Hackaday Links: June 5, 2022

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The big news this week comes from the world of medicine, where a woman has received a 3D-printed ear transplant. The 20-year-old woman suffered from microtia, a rare congenital deformity that left her without a pinna, the external structure of the ear. Using scans of the normal ear, doctors were able to make a 3D model of what the missing pinna should look like. Raw material for the print was taken from the vestigial ear of the patient in the form of cartilage cells, or chondrocytes. The ear was printed using a bioprinter, which is a bit like an inkjet printer. The newly printed ear was placed into a protective structure and transplanted. The operation was done in March, and the results are pretty dramatic. With a little squinting, it does look a bit like there are some printing artifacts in the ear, but we’d imagine that’s more from the protective cage that was over the ear as it healed.

Interesting news from Jezero crater on Mars this week as NASA revealed that Perseverance is now autonomously blasting rocks with its laser. During its recent drive in the ancient river delta, the rover spotted two rocks that seemed interesting to its Autonomous Exploration for Gathering Increased Science, or AEGIS, system. Rather than sending the images back to controllers on Earth and waiting for instructions, AEGIS used the IR laser in the rover’s SuperCam to blast away at the surface or each rock, while monitoring the spectrum of the resulting plasma plume. This marks the first time AEGIS has been used by Perseverance, and the thought is that it will allow the planetary science team to concentrate on the really interesting rocks.

Meanwhile, the air wing of the Mars 2020 expedition is still making history, with Ingenuity having racked up its 28th flight recently. To celebrate, NASA released video of the helicopter’s 25th flight, which was a 700-meter hop over a landscape that looks a lot like any sandy desert here on Earth. The plucky helicopter just keeps going, although the approaching Martian winter is expected to curtail operations. The aircraft’s batteries are getting harder to charge, as controllers fight to balance the decreased output of its increasingly dusty solar panel with the increased need to run its internal heaters against the brutal Martian cold. NASA hopes the helicopter will survive the winter, but there’s no guarantee that Ingenuity will still be flying come springtime. Which is strange — we’d have laid odds that the whole technology demonstration would have ended in a tangled heap of wreckage by the fifth flight. Shows how much we know.

It seems hard to believe that June has rolled around already, but here we are almost halfway through 2022. And that means we’re coming up on the end of Round 2 of the Hackaday Prize. The theme for this round was “Reuse, Recycle, and Revamp”, and we’ve seen a ton of great entries. Entries for the “three Rs” round end on June 12, so you’ve still got a week to get something in. Or, if your “R” leans more toward “repair”, you’ll want to check out the “Hack it Back” challenge of Round 3. And don’t forget our other cool contest: “Odd Inputs and Peculiar Peripherals.” We know there’s a huge community of keyboard builders and attachment aficionados out there, and we’re looking forward to seeing what everyone comes up with.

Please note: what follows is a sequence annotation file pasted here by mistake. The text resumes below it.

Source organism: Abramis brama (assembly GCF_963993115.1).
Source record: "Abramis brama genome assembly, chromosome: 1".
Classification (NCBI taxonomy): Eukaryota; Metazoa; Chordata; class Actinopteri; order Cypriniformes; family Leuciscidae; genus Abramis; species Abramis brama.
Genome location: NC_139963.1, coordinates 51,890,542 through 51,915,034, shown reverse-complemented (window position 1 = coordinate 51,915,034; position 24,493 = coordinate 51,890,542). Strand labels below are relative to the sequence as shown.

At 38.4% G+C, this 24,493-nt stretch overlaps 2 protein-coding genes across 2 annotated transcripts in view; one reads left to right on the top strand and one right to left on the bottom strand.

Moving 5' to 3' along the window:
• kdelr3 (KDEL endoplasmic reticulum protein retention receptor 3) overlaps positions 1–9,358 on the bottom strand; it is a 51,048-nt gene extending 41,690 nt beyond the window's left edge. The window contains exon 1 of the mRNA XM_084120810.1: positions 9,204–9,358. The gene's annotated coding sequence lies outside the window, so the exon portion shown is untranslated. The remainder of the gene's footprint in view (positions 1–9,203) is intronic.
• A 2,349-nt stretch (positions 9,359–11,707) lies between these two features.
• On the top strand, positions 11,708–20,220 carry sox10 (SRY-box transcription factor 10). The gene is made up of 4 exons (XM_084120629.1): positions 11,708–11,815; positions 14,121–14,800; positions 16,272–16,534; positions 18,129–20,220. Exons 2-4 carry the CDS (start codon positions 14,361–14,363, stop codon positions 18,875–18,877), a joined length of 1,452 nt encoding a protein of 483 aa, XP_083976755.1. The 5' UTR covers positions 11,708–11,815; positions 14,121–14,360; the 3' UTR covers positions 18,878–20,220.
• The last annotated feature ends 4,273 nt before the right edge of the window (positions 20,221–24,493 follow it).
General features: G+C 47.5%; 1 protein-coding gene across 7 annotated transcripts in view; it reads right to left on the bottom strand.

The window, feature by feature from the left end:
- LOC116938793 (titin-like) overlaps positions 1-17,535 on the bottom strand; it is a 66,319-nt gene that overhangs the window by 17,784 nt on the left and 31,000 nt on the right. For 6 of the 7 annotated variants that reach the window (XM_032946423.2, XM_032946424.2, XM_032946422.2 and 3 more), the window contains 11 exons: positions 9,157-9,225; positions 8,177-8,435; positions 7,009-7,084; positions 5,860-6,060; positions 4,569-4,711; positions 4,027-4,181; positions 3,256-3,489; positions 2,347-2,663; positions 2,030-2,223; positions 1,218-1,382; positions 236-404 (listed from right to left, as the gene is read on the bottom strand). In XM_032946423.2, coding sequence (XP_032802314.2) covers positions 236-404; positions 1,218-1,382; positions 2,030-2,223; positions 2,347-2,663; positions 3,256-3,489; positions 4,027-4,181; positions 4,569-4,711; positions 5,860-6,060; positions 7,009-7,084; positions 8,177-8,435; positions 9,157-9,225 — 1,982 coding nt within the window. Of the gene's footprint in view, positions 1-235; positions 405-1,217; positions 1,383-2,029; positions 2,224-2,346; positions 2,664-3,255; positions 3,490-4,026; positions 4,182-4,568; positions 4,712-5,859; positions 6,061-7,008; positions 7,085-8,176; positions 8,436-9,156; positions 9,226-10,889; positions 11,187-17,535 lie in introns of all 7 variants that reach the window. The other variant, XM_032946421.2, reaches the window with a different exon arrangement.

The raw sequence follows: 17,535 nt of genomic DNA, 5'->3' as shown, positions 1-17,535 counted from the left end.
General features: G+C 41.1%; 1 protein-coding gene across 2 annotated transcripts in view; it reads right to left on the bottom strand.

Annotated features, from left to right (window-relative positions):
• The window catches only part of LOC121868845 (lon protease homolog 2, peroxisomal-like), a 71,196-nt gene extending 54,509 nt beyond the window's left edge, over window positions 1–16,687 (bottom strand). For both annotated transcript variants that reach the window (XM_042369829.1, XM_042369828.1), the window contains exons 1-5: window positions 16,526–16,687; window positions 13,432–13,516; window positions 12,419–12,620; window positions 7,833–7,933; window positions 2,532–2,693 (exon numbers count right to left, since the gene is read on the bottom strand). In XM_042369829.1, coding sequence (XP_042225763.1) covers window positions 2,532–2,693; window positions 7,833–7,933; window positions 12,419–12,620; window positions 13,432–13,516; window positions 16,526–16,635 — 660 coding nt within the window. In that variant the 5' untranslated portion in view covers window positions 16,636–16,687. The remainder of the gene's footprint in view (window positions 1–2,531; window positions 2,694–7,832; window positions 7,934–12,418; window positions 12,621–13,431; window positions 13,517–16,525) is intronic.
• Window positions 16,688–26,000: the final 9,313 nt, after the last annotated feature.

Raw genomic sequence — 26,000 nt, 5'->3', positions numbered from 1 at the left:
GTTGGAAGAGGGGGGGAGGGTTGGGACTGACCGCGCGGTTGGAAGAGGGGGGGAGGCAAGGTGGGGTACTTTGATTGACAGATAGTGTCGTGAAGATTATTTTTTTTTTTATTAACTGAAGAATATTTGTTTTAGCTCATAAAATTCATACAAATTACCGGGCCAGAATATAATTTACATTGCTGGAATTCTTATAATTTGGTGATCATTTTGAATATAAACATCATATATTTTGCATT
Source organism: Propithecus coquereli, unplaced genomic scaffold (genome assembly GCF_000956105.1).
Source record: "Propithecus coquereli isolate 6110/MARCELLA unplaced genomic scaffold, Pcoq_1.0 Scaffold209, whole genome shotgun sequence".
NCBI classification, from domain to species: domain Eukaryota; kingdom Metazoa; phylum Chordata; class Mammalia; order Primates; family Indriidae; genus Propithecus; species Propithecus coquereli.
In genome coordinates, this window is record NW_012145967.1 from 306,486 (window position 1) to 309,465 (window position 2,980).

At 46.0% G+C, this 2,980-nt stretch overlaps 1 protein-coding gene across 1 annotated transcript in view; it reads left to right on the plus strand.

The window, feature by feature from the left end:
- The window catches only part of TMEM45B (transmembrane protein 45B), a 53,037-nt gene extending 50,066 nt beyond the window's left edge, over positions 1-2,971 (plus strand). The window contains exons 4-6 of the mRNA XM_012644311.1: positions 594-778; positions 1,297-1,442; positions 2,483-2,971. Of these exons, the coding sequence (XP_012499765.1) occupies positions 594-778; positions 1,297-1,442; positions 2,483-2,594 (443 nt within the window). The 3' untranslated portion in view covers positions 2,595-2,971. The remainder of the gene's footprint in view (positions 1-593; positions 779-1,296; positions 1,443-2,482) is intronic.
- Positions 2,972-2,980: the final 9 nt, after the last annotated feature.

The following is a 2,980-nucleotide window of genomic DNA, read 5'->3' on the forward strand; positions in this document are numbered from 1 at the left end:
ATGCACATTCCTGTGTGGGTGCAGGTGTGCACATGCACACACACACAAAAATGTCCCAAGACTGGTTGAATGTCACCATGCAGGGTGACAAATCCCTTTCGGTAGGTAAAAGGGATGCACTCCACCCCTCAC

And finally, you know you’re starting to make a difference when they start making fun of you. That’s probably what the people over at Starship Technologies, makers of the cutest dang delivery bots you’ve ever seen, are saying now that Starship fail videos appear to be making their way into the zeitgeist. We’ve featured a few lately in this space, including a train wreck and a bot wandering in the woods. Turns out there’s quite a little cottage industry in documenting these bots — and those of other companies, of course — in their less graceful moments. The one that got us was this speed-run into a giant hole in the sidewalk, which raises far more questions about pedestrian safety than it does about robot navigation. We suspect we’ll see many more of these snuff films as robot deliveries penetrate the market more and more.

16 thoughts on “Hackaday Links: June 5, 2022

    1. Kind of. If you have a craniotomy and are missing a piece of the bone in your skull they can (and do) 3D print the missing piece. Then the native nine fries into the bio polymer. Haven’t seen it used for long bone problems though.

  1. “The one that got us was this speed-run into a giant hole in the sidewalk, which raises far more questions about pedestrian safety than it does about robot navigation.”

    This is known as taking one for the team.

    1. Oddly, this week I have been pondering how I would print prosthetic ears if I had a printer at hand. Extra large ones though, more collection area, to augment the standard issue pair. (Born of a frustration of trying to watch something with stupid low volume with all settings maxed out and boosters failing to work.) I might just cut some out of cardboard.

        1. You are handily supplied with an ear augmenter at the end of each arm, but it is tiring holding them in place long and stops you using them for other purposes.

          Or are you trying the appeal to ignorance approach? In that technologically we never had a need to make them, because that’s wrong too…https://rarehistoricalphotos.com/aircraft-detection-radar-1917-1940/

          Plus the whole field of parabolic mics, which put electronics in the middle because we can do so easily these days, but same idea.

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